In Mac OS X Server 10.7.x and 10.8.x, there’s been an issue that Mac admins have run into more than once:
Profile Manager in 10.7.x and 10.8.x also has an known issue where it crashes when set up in a VM. The root cause is the same: Profile Manager needs to have Open Directory running and Open Directory won’t turn on.
The fix for this issue in 10.7.x Server and 10.8.x Server is simple – give your VM more than one processor. Once you give the VM multiple processors (two is fine), Open Directory should begin working. This will also fix the Profile Manager crashing issue, as Open Directory should now enable properly.
In Mavericks, it appears Apple has addressed this issue. In my testing, Open Directory no longer requires multiple processors.
Now that Open Directory can run with one processor, Profile Manager also now runs properly on a one-processor VM.
For those who wanted a copy of my virtualization talk at MacTech Conference 2013, here are links to the slides in PDF and Keynote format.
Keynote – http://tinyurl.com/mt2013vmkeynote
I’ve updated the create_vmware_osx_install_dmg.sh script that I had previously posted about here. The script now includes support for Mavericks, so the script can now be run on 10.7 – 10.9 to create custom OS X 10.7.x, 10.8.x and 10.9.x installers for VMware Fusion and VMware ESXi. See below the jump for the details.
This ability has been hugely useful to me and I’ve long wanted that same flexibility when building ESXi-hosted VMs. With the release of ESXi 5.5, VMware has now included NetBoot support for OS X VMs on ESXi. This gives me the ability to build VMs on an ESXi host using the same DeployStudio-driven deployment process that I’ve been using to build VMs in Fusion.
Needless to say, this greatly simplifies my build process and all but eliminates any need for me to build OS X VMs in Fusion first and then transfer them to an ESXi server. Thanks to the folks at VMware who built this support into ESXi; it’s going to make life a lot easier for Mac admins who want to virtualize OS X.
In the wake of VMware’s release of ESXi 5.5 on Monday, September 23, I needed to upgrade my home’s ESXi 5.1 server to ESXi 5.5. Since I didn’t want to fire up my Windows VM, I did the upgrade from 5.1 to 5.5 via SSH and esxcli. For those interested, see below the jump for the details of the process I used.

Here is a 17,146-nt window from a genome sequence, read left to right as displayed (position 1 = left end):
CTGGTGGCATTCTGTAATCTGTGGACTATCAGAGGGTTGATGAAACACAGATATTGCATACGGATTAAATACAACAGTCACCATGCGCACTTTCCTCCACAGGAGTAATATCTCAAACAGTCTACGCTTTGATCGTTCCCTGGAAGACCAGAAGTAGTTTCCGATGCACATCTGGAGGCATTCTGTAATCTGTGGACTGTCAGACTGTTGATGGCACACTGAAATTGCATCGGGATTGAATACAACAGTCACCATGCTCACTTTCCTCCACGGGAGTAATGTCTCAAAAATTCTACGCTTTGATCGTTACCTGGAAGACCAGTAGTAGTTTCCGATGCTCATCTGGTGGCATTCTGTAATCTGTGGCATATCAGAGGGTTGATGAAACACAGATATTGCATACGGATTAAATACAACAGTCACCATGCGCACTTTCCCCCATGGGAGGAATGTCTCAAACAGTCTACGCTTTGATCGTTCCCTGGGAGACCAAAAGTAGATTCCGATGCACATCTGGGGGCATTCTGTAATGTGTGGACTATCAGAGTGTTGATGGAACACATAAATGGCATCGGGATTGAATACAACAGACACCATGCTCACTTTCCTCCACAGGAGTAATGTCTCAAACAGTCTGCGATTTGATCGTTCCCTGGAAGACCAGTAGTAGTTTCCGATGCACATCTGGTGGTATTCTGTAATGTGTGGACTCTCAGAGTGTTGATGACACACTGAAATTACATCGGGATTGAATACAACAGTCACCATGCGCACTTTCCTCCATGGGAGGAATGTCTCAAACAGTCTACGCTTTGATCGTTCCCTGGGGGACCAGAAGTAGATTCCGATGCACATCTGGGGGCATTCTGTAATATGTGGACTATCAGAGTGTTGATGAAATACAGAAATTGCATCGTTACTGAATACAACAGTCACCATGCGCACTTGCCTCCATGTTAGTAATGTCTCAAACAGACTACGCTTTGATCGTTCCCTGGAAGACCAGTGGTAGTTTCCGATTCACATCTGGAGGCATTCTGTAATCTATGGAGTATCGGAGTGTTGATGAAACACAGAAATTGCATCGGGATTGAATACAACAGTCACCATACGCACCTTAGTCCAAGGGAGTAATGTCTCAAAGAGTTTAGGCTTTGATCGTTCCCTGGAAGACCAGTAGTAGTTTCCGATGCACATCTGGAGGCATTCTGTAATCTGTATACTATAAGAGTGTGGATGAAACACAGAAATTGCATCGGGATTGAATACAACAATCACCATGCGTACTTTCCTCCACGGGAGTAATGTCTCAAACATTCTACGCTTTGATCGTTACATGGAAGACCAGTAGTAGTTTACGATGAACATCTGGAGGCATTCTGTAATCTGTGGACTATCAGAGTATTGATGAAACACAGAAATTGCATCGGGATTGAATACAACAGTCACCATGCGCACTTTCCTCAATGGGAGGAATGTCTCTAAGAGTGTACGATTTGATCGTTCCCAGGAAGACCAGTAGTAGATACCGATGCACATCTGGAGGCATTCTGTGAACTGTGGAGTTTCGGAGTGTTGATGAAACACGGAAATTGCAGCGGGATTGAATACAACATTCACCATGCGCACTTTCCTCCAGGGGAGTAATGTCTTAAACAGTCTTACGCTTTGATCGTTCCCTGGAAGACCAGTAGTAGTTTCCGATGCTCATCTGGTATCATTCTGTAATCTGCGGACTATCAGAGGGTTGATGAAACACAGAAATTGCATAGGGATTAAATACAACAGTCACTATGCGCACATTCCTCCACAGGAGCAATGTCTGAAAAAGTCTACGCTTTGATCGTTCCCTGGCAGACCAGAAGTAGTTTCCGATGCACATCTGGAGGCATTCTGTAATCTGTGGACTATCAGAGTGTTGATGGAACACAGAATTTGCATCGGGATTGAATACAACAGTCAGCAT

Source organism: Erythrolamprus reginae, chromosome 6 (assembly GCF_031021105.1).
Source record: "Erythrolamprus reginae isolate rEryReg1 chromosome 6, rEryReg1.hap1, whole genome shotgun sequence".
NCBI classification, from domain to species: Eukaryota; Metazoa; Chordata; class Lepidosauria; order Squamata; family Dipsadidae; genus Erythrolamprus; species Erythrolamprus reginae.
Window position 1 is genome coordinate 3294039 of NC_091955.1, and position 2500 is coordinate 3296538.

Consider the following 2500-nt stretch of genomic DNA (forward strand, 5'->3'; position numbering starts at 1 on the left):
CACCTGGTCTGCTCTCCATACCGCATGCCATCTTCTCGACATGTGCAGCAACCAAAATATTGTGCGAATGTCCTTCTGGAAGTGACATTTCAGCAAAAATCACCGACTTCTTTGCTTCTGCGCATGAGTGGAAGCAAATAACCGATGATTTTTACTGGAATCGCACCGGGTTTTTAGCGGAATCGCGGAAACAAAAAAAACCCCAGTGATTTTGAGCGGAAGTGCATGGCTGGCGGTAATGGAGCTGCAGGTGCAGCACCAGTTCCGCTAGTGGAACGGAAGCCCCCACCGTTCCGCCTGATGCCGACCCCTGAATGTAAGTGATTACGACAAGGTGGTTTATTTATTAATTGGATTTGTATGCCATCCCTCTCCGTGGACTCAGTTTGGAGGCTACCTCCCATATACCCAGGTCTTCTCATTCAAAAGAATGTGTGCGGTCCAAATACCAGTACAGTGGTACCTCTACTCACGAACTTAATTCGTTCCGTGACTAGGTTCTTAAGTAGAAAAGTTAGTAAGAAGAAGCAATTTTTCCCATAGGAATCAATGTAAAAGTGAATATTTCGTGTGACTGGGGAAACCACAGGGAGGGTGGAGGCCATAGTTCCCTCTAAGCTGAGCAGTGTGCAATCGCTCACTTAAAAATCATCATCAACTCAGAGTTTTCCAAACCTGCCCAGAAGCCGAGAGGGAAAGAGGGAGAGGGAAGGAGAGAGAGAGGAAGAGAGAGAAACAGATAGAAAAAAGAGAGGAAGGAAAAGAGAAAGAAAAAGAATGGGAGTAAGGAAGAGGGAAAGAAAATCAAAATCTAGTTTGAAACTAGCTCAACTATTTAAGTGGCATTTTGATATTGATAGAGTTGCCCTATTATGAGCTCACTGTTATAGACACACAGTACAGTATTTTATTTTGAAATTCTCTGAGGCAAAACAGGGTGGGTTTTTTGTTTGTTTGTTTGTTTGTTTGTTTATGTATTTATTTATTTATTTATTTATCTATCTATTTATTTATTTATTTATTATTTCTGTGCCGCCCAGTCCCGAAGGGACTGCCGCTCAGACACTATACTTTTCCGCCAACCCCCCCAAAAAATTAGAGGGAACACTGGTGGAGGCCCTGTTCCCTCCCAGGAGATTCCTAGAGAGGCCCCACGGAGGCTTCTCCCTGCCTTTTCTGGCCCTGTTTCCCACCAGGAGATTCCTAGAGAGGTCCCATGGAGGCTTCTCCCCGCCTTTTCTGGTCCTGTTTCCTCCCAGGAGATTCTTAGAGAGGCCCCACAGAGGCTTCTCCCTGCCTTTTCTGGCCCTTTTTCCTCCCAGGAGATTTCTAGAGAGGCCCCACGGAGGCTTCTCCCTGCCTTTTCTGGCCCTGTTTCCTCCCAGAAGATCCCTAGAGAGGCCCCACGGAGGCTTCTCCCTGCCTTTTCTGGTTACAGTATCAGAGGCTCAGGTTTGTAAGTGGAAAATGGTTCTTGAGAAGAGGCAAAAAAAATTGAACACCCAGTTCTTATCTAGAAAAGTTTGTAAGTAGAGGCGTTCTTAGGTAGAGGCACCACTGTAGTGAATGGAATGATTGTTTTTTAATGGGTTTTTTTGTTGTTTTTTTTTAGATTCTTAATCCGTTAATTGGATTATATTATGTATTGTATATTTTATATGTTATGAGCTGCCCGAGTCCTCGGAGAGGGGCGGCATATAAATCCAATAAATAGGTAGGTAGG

As part of my FileVault 2 testing, I do a lot of work with OS X VMs running in VMware Fusion. With 10.8.5′s release yesterday, I built a new OS X VM using this process. Once it was built, I tried enabling FileVault 2 and hit an odd issue. FileVault 2 was reporting that it was enabling, but on reboot I was not getting the FileVault 2 pre-boot login screen. Instead, I was passed onto the regular login window.
This is not the correct behavior for FileVault 2, so I was concerned that something in Fusion 6 had broken my ability to work with FileVault 2. After some work though, I was able to get FileVault 2 working again in VMware Fusion 6.0. See below the jump for details.
An issue that I’ve been dealing with for a while has been that Oracle’s Java 7 did not run natively in VMware Fusion. VMware had created a patch for OS X VMs, but it was only designed to be run in OS X VMs running 10.8.x.
As of today, that issue has now been resolved. With the release of Java 7 Update 40, Java 7 now runs natively in VMware Fusion OS X VMs running 10.7.5 and 10.8.4. Thanks to the OpenJDK team, Oracle and VMware for their work in getting this fixed.
I’ve updated the create_vmware_osx_install_dmg.sh script that I had previously posted about here. It now includes the ability to create an .iso file, which can be used with VMware ESXi servers running on Apple hardware. See below the jump for the details.
My preferred way to create VMs in VMware Fusion is by leveraging NetBoot and DeployStudio, but not all environments have access to NetBoot or DeployStudio. For those environments, there’s now a scripted way to create customized OS X 10.7.x or 10.8.x installer disk images for use with VMware Fusion. This allows the creation of OS X VMs in VMware Fusion that can configure themselves in an automated fashion without needing access to either NetBoot or server resources. See below the jump for the details.
Since the process I developed is ultimately about getting the OS X VM’s vmdk file up to the ESXi server, then building a new VM on the ESXi server to use that vmdk file, this is an easier technique because it allows us to skip using VMware Standalone Converter altogether. Instead, this procedure will use the vmware-vdiskmanager tool included with VMware Fusion and the VMware vSphere Client application. See below the jump for details.